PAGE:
Alaska Fish & Wildlife News
Alaska’s Top Gun
The evening sun was low, the fall air cool – and my hunt over almost before it begun. I’d hardly settled in to watch a grassy meadow when the moose stepped out from some trees on the far side. The range was about 75 yards and I’d made out a small set of antlers extending just past the animal’s ears. Slowly, I’d lifted my binoculars, examined the antlers, and discovered the moose was a fork horn, legal in that area.
As the young bull walked the meadow’s edge in long, casual strides, I’d shouldered my rifle and found the animal in my scope. Then, as I’ve done many times over the decades, I’d placed the crosshairs low behind the bull’s front shoulder, taken a deep breath, slipped off the safety, and squeezed.
As with almost every moose I’ve harvested since the late 1970s (a gamut spanning everything from spindly yearling bulls to trophy-sized giants with antlers spreading more than 60 inches) and nearly every brown bear, black bear, caribou and Dall sheep I’ve taken, the hunt ended with a single shot from my 30.06 Remington Model 700 BDL loaded with 180-grain silvertip bullets.
That’s a pretty good track record. But even so, not everyone would agree that the 30.06 is the best choice for Alaska big game. Some hunters believe greater knockdown power is needed to ensure swift, clean kills not only for 1,200-pound moose, but for equally large and notoriously tough-to-stop brown bear. Others, seeking flat-shooting rifles for longer range shooting in open country for lighter game – e.g., Dall sheep or caribou – favor smaller calibers, such as the .270.
And then there’s everybody in between.
Ask a dozen hunters to name the best all-round rifle for Alaska big game and you’re likely to receive a dozen different answers. Along the way, expect some passionate arguments and, in the end, figure you’ll probably raise more questions than answers.
That’s because the question, “What’s the best all-around big-game rifle for Alaska?” is highly subjective, the premise not unlike a Zen koan. Indeed, the concept has a way of transcending simple logic and applying itself to the heart of the hunter.
“One thing I’ve learned after 14 years at the (rifle) range is that everybody’s an expert,” said Hunter Education Coordinator Lee Rogers.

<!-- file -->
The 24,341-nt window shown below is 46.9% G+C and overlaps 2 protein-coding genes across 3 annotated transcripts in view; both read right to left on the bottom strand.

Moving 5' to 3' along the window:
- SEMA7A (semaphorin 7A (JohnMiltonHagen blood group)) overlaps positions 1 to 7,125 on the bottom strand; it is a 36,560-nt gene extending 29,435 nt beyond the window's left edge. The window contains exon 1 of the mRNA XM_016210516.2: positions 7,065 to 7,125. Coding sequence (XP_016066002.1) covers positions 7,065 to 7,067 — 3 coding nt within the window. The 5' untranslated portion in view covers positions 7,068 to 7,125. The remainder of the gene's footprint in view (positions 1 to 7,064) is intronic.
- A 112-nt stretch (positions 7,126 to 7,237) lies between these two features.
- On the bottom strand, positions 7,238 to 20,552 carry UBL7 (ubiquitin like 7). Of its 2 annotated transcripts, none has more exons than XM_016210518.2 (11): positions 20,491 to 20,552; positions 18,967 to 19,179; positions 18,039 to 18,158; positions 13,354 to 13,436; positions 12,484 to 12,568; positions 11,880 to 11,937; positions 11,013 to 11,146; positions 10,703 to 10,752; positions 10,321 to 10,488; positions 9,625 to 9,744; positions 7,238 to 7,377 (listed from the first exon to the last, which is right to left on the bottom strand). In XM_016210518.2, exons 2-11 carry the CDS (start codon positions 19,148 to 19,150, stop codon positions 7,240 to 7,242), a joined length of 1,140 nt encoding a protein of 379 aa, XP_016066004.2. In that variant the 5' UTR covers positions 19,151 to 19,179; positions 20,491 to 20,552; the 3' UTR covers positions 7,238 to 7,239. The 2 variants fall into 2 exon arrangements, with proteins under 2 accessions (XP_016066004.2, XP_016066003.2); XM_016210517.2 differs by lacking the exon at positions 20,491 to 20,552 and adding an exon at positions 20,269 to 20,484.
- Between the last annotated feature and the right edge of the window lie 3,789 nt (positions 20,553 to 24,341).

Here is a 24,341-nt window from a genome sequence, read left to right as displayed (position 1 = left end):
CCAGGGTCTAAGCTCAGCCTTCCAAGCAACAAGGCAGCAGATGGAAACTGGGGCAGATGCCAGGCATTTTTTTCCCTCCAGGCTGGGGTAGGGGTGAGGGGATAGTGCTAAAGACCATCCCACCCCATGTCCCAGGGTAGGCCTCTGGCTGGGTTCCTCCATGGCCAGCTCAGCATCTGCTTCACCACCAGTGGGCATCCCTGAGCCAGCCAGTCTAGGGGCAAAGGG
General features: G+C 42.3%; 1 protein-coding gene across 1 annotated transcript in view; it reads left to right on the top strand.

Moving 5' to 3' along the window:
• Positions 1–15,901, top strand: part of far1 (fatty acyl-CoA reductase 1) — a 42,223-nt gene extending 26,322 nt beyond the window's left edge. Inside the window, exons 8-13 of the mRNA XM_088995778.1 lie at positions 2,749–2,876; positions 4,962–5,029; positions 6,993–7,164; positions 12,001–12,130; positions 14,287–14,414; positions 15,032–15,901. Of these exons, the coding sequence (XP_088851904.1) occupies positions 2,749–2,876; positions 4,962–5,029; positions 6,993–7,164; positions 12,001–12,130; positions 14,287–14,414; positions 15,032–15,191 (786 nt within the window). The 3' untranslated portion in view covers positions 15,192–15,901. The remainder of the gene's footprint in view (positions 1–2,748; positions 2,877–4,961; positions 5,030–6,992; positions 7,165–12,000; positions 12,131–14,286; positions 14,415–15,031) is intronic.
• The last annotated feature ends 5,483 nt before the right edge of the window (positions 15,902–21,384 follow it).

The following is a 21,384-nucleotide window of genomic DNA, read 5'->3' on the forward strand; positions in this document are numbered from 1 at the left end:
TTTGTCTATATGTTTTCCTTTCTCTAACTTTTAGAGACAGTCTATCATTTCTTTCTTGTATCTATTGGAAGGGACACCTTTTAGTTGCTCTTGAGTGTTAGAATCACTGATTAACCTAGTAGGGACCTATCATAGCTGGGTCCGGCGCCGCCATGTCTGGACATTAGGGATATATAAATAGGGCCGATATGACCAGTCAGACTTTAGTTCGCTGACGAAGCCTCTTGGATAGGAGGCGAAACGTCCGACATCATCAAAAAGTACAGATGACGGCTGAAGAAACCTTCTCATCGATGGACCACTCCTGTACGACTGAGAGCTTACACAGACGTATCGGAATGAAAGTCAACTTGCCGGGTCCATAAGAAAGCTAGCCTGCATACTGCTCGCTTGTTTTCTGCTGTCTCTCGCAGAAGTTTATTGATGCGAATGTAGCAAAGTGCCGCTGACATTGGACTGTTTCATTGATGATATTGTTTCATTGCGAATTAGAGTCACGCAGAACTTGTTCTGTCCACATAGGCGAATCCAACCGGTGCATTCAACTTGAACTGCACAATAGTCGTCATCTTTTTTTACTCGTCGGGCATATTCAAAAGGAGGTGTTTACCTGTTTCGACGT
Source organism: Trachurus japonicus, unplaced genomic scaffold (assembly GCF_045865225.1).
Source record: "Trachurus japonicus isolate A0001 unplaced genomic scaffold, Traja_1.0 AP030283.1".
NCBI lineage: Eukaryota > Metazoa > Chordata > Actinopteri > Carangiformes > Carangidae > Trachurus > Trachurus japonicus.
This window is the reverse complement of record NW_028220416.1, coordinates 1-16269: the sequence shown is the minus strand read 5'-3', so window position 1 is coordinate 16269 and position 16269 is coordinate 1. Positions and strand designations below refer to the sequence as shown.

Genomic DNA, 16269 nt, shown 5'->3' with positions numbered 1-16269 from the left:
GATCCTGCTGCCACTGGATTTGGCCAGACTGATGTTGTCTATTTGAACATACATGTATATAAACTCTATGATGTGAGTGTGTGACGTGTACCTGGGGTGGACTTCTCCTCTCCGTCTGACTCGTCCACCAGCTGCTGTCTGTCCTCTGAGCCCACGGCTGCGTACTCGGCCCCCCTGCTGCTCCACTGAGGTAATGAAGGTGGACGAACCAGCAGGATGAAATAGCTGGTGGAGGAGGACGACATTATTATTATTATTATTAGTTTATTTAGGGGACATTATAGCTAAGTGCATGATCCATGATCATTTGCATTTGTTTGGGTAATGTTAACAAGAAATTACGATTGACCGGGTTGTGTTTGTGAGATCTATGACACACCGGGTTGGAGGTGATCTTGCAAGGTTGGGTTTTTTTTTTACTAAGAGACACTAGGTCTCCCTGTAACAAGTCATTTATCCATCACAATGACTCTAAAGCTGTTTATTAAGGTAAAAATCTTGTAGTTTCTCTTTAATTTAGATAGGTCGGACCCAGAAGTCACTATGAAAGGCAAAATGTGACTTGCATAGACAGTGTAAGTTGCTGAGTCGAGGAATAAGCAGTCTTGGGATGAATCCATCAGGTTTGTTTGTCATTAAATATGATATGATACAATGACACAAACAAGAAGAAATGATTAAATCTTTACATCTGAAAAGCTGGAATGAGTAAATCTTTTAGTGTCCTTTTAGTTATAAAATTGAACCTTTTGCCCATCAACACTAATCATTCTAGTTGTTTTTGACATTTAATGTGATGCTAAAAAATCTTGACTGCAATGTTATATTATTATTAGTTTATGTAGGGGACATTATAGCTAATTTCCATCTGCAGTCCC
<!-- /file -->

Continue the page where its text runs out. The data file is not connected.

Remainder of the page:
Rogers believes the 30.06 is a contender for the “Best All-round Alaska Big Game Rifle” title, but like any other caliber, it’s not perfect.
“Ammunition for the 30.06 is readily available, relatively cheap, and the recoil’s not bad,” Rogers said. Then again, he added, “Dedicated brown bear hunters would probably want to go with something more along the lines of a .338.”
Not every Alaska big game hunter seeks trophy brown bears. But that doesn’t discount the need to carry a rifle powerful enough to quickly stop the continent’s biggest bruin. Most of the state is bear country and experienced hunters realize that chance encounters can happen any time, without warning. A hunter packing a .338 or .375 H&H magnum for 100-pound black-tailed deer might appear over-gunned; that is, until we take into account the hunt is on Kodiak Island where sudden close-range encounters with 1,500-pound brown bears can occur.
Taking the bear factor into account, Rogers generally totes in the field a .35 Whelen.
“It’s essentially a 30.06 necked up to .358,” he said. “I like to use a 225- or 250-grain bullet. It’s a thumper.”
Much newer on the big-game hunting scene than the 30.06 – which was introduced by the U.S. Army in 1906 as a service weapon and later standardized – is the .300 short magnum. The .300 Winchester short magnum’s cartridges along with those of contemporaries manufactured by Remington and Ruger fit into short actions and are believed by many expert shooters and students of ballistics and velocities to be more accurate. They also have plenty of punch, according to Rogers.
The lightest rifle considered for the Alaska Department of Fish and Game’s Top Five Big Game Calibers list was the .270. As mentioned earlier, these dependable rifles shoot straight and true at long ranges. They’re perfect for light-bodied Dall sheep in the mountains and caribou over wide-open tundra. And even though a few big bull moose are taken with the .270 in Alaska each season, most hunters believe the caliber is simply too light to be considered best for overall use.
With these thoughts in mind, and by integrating the findings of an unofficial department poll published in 1999, an unscientific 2015 poll provided by the Alaska Outdoors Supersite (see poll results), and more than a little Kentucky windage, we’ve arrived at the following consensus for the department’s Top Five Big Game Calibers:
- .300 Winchester magnum
- .338 Winchester magnum
- .375 H&H magnum
- 7mm Remington magnum
Again, boiling down to five the many available and appropriate Alaska big-game-size calibers leaves out plenty of popular, perfectly good options. But it does provide a baseline from which to work. Beyond that, it’s important to remember that the best, most successful hunts are culminations of thorough planning, hard work, good marksmanship, proper shot placement – and a pinch or two of good luck.
For more information about Alaska appropriate big-game rifles and ammunition, visit the department’s webpage.
Division of Wildlife Conservation Public Information Officer Ken Marsh is a lifelong hunter who was raised in Alaska on moose and caribou meat.
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